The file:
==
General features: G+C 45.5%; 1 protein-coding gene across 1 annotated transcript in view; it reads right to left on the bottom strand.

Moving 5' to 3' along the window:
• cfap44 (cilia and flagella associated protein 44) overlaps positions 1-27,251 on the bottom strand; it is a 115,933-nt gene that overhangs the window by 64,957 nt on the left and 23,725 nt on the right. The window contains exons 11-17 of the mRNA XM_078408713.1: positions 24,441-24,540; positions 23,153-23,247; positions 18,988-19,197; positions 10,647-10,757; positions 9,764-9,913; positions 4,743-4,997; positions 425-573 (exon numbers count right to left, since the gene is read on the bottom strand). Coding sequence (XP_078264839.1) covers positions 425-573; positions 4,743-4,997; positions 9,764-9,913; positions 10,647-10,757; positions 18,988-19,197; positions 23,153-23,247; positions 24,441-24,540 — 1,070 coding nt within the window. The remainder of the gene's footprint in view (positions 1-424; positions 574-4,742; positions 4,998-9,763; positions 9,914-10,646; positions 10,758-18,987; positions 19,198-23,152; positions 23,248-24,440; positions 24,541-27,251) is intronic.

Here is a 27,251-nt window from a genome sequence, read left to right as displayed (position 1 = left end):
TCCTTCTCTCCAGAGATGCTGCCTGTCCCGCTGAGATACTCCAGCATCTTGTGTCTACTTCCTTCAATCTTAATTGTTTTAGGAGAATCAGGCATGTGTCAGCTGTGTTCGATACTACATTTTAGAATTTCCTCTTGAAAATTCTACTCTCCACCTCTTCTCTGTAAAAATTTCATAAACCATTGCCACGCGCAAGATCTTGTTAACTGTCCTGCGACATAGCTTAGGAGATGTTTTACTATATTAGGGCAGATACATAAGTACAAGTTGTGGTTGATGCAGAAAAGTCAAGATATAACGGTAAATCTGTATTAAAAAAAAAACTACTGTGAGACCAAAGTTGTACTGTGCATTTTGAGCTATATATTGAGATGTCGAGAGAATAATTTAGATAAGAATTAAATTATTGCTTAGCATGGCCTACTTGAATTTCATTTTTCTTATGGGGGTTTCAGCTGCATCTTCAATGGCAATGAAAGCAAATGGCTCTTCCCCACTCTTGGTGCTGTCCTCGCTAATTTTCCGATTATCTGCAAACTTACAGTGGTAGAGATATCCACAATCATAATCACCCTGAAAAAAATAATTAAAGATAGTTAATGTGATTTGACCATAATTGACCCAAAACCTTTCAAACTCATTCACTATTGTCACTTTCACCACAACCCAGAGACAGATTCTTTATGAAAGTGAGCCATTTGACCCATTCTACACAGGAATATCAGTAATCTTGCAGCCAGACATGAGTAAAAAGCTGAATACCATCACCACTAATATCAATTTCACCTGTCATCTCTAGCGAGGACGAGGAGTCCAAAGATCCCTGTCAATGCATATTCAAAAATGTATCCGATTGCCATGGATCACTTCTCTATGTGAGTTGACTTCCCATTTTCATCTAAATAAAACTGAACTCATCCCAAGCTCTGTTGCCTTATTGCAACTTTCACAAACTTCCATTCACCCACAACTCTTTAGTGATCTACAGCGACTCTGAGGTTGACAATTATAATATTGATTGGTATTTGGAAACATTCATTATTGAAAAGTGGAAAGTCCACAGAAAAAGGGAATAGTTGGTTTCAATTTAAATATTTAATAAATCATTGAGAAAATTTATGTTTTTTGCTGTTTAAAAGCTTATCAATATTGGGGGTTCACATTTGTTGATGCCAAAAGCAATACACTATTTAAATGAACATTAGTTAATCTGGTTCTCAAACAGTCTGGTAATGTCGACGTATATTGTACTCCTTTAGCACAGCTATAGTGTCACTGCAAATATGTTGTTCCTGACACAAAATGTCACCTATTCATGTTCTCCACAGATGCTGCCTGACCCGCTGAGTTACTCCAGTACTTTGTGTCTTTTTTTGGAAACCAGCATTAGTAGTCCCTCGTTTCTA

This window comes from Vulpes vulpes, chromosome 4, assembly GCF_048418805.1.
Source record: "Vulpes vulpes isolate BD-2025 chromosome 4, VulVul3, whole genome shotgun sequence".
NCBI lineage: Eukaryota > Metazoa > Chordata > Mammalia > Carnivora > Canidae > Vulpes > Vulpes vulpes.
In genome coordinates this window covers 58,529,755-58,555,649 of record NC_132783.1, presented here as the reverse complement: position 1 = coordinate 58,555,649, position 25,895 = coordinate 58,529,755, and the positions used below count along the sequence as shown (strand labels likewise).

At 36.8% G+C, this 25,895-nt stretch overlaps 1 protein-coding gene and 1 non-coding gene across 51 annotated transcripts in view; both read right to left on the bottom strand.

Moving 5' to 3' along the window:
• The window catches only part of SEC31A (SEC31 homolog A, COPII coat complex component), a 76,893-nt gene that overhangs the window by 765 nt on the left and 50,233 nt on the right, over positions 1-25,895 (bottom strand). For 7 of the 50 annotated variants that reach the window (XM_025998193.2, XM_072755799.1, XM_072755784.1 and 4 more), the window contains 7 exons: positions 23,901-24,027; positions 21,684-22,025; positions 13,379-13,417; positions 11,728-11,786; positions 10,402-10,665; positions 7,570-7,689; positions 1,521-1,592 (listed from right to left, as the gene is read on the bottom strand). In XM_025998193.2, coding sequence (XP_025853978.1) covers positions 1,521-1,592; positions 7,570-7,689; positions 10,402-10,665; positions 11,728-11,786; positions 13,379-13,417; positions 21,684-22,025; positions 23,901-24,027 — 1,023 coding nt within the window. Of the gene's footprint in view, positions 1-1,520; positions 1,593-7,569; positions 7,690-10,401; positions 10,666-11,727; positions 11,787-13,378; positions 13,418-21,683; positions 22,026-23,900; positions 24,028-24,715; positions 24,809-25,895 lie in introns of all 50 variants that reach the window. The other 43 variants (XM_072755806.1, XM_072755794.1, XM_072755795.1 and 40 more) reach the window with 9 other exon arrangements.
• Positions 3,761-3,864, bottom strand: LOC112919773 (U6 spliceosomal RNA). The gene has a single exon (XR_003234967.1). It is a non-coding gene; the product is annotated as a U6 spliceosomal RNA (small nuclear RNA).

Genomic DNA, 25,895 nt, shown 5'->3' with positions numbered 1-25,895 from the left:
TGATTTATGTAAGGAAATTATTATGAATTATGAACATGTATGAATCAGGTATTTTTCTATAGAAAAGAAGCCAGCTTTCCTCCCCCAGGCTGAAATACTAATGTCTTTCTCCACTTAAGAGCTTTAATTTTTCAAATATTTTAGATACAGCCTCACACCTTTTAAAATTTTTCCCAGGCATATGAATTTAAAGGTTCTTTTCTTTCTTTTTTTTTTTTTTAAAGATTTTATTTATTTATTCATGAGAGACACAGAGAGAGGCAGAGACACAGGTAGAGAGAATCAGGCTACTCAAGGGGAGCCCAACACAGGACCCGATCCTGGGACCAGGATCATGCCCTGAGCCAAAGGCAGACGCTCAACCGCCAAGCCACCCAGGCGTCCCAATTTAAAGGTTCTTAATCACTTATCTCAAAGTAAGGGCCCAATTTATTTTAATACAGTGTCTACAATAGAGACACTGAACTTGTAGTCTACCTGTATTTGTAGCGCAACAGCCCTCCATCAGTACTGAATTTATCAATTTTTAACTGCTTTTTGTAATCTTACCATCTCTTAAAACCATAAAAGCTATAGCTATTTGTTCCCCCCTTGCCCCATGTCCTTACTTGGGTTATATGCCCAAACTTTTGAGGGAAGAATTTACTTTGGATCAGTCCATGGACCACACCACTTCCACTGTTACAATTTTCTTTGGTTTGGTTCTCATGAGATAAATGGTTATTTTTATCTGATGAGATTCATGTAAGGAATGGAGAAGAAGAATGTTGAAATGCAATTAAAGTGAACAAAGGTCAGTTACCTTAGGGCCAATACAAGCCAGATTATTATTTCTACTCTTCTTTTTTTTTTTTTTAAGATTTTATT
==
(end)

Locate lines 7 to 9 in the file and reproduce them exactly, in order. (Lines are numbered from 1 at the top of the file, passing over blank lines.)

Source record: "Vulpes vulpes isolate BD-2025 chromosome 4, VulVul3, whole genome shotgun sequence".
NCBI lineage: Eukaryota > Metazoa > Chordata > Mammalia > Carnivora > Canidae > Vulpes > Vulpes vulpes.
In genome coordinates this window covers 58,529,755-58,555,649 of record NC_132783.1, presented here as the reverse complement: position 1 = coordinate 58,555,649, position 25,895 = coordinate 58,529,755, and the positions used below count along the sequence as shown (strand labels likewise).